I'm just thinking in terms of the people who are looking from the outside, seeing a rhetoric-heavy phrase like "Take back the park" and then looking at the action and not seeing the correlation. I say "Take back..." tongue-in-cheek, just as I can say flash-mob tongue-in-cheek, and all the participants will get it.

Just look at the whole thing with Driscoll. The fact that he didn't have all the information is one thing. But there wouldn't have been such a stink if he hadn't been a bit snarky, which grew largely out of his expectation for something big due to the "Take back" phrasing.

It's fundamentally a language issue: you and I can know exactly what we're talking about when we say this or that, but it's only effective in communicating our thoughts if people on the outside understand it to mean what we intend it to mean. And since clearly they are not, I think it's worth looking at the phrasing to understand why.

Anonymous said...


Erik B. said...

It's fundamentally a language issue: you and I can know exactly what we're talking about when we say this or that, but it's only effective in communicating our thoughts if people on the outside understand it to mean what we intend it to mean. And since clearly they are not, I think it's worth looking at the phrasing to understand why.

One thing to remember is that one cannot let naysayers define you. No matter what one does, there are going to be others that try to throw a wet rag on it.

The problem with calling it:

A gathering of cubical employees having lunch in the park

is that it is too boring and no one is going to attend.

That's why we named the go local event "Go Local or Die." A simple "buy local discussion session" would have been dead on arrival.

Its extremely difficult to get people to attend any event. There has to be alot of passion shown for it to work.

People have many other alternative activities that they could be doing like going to the mall, meeting friends or spending time with family.

Here's an example:

When I was in a feature in the Business Examiner on parking, Paul Schrag entitled it Aparkalypse Now.

Few are going to want to read something entitled "Tacoma Citizens Discuss Parking Issues."

Let me go further: if an idea does not create some controversy, it is likely too boring, too easy, and not worth doing.

Hang in there Joe.

izenmania said...

Erik -

Yes, I understand the reasons for excessive rhetoric. Hell, the title of this post is an example. It grabs attention. But the fact is... We got what, 30 people? And we didn't grab them with "Take back the park". We grabbed almost all of them with "Downtown Lunchtime Get-Togethers". And heck, I don't think Frost Park would have supported many more people.

I just think there's also a place for avoiding overstatement. And like I said (or at least implied) at the end of my post... I don't think that the solution is to ramp down the rhetoric. I think the solution is to ramp up the action. If we are going to use a phrase with that kind of force behind it, we ought to have the firm goals to back it up, which a lunchtime occupation does not achieve.

I think it's a good start. And I think that we can use the fact that the media types are eying the phrase "Take Back the Park", expecting us to do something bigger than we are is best used as inspiration to actually DO something bigger than we are.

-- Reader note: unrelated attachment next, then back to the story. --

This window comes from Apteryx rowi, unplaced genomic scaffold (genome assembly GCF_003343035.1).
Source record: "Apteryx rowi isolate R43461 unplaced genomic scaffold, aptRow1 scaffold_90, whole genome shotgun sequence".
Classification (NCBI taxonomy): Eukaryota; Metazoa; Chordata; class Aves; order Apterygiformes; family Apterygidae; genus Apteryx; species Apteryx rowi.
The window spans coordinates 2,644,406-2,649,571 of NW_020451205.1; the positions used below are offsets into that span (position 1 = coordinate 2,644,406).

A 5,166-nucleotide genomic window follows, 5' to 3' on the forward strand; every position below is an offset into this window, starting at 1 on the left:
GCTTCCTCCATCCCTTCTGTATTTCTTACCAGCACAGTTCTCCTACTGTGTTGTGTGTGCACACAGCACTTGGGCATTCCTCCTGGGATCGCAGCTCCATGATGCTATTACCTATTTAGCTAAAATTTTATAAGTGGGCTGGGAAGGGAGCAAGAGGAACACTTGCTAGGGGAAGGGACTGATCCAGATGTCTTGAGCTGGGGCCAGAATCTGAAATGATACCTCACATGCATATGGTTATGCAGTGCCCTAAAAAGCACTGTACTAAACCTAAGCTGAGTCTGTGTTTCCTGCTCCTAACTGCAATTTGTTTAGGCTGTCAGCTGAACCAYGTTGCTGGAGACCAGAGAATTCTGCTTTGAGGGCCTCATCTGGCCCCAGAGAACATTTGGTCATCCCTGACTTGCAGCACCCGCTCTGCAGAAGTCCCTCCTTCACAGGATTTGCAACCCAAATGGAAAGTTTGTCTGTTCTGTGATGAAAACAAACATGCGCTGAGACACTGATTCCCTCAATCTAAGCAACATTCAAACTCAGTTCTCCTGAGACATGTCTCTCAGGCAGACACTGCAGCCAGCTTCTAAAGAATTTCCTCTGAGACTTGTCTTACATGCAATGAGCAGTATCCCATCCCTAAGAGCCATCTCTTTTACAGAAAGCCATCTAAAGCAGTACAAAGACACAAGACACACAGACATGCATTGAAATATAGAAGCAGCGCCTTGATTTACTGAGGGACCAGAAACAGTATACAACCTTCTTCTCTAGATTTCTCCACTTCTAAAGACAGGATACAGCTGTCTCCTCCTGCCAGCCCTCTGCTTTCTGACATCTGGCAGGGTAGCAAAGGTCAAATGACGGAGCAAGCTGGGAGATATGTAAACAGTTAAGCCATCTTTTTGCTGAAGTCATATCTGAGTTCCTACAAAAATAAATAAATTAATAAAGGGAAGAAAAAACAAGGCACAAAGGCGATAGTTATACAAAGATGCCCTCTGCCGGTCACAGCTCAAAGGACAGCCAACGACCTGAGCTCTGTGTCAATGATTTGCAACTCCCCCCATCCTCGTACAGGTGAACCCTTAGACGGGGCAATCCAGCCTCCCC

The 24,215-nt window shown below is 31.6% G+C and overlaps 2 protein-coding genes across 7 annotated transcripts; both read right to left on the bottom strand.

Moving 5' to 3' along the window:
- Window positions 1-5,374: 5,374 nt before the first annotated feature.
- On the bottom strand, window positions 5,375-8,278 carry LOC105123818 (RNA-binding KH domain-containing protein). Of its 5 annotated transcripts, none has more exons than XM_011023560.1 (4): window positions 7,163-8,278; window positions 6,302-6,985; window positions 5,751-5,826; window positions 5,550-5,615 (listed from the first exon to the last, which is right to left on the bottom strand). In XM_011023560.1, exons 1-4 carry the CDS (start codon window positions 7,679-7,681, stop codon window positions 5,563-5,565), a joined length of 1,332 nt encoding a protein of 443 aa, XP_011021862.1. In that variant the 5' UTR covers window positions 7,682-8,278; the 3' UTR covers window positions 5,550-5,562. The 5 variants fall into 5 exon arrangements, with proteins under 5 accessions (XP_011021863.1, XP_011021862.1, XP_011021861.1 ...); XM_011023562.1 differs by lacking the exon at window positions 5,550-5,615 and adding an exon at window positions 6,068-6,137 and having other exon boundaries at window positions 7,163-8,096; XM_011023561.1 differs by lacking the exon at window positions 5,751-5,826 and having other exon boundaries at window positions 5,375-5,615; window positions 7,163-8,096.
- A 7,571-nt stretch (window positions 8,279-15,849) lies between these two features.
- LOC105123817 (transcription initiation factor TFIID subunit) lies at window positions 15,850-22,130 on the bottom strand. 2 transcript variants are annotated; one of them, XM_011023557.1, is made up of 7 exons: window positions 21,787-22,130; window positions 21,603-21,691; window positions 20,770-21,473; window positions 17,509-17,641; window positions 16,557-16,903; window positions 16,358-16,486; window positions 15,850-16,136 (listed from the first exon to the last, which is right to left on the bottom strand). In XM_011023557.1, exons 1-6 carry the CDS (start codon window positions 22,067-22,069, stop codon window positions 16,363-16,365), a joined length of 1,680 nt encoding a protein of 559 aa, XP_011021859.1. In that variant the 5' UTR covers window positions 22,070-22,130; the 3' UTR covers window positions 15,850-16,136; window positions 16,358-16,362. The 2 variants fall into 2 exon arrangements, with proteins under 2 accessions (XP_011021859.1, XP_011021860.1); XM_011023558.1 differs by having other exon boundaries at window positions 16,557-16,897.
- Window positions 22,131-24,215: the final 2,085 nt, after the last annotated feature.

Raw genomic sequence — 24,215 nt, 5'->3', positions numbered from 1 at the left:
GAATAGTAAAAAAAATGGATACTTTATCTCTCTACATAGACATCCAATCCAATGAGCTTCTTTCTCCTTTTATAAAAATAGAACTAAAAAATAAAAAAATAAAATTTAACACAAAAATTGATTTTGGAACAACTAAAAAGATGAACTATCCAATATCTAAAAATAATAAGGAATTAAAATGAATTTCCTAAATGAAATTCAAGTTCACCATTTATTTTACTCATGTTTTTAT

NineInchNachos said...

if this is an issue we want to get ink on we've got to call it something snappy.

i vote for:
"Anarchists Shut Down Frost Park"

naw stick with "Take Back the Park"
if newspapers clinch on we've no choice but to embrace it. We "Take Back the Park" then "Return it as we Found it After Lunch" it's funny.

Droid116 said...

I certainly hope I didn't give the wrong impression. My tone was kept deliberately light on the matter and personally, I just thought it was kind of nice that everyone got together for lunch. I had wanted to join up for the next brown bag too.

Erik B. said...

I certainly hope I didn't give the wrong impression. My tone was kept deliberately light on the matter and personally, I just thought it was kind of nice that everyone got together for lunch. I had wanted to join up for the next brown bag too.

Hope to see you there Andrew.

We are going to try to pick it up a notch from last time.

Looking at getting murals on blank walls and cupcakes have been discussed but that's all I know.

Most of the people there are involved in several pretty involved projects themselves. But I am sure something will happen.

Let me also state that: Frost Park is a public park and everyone is invited.

izenmania said...


I actually greatly enjoyed your post, and I feel like you latched onto something that's impressed me a lot recently: our ability to organize with great speed a large number of people because of this wonderful tool that we have in the feed. I was just pointing it out as another example of the phrase spreading. Your comment here also illustrates my point: you know you were using it to be light in tone, and I could easily see it that way, but once it becomes pervasive enough it becomes difficult to tell who is and isn't taking it seriously.

@RR (and everybody, really):

I know that at this point there's no way to really fight it. Like I said in response to Erik... at this point I'd rather just use the rhetoric as an inspiration to action.

It is a function of my writing style that the ideas I communicate by the end of an entry don't really reflect how I came into it so much as the conclusion I've come to along the way. So I started out complaining about the overuse of the phrase and by the end realized that cutting down the rhetoric is pointless. But of course I didn't go back and edit, because... meh :)

Patricia Lecy-Davis said...

Thanks Ize for clarifying the park/lunch intentions. All this "Take back the park" s**t is getting old. I'm embarrassed that so many people have spent so much time on the subject. We really just wanted to activate a space so that it didn't get shut off. see you Friday!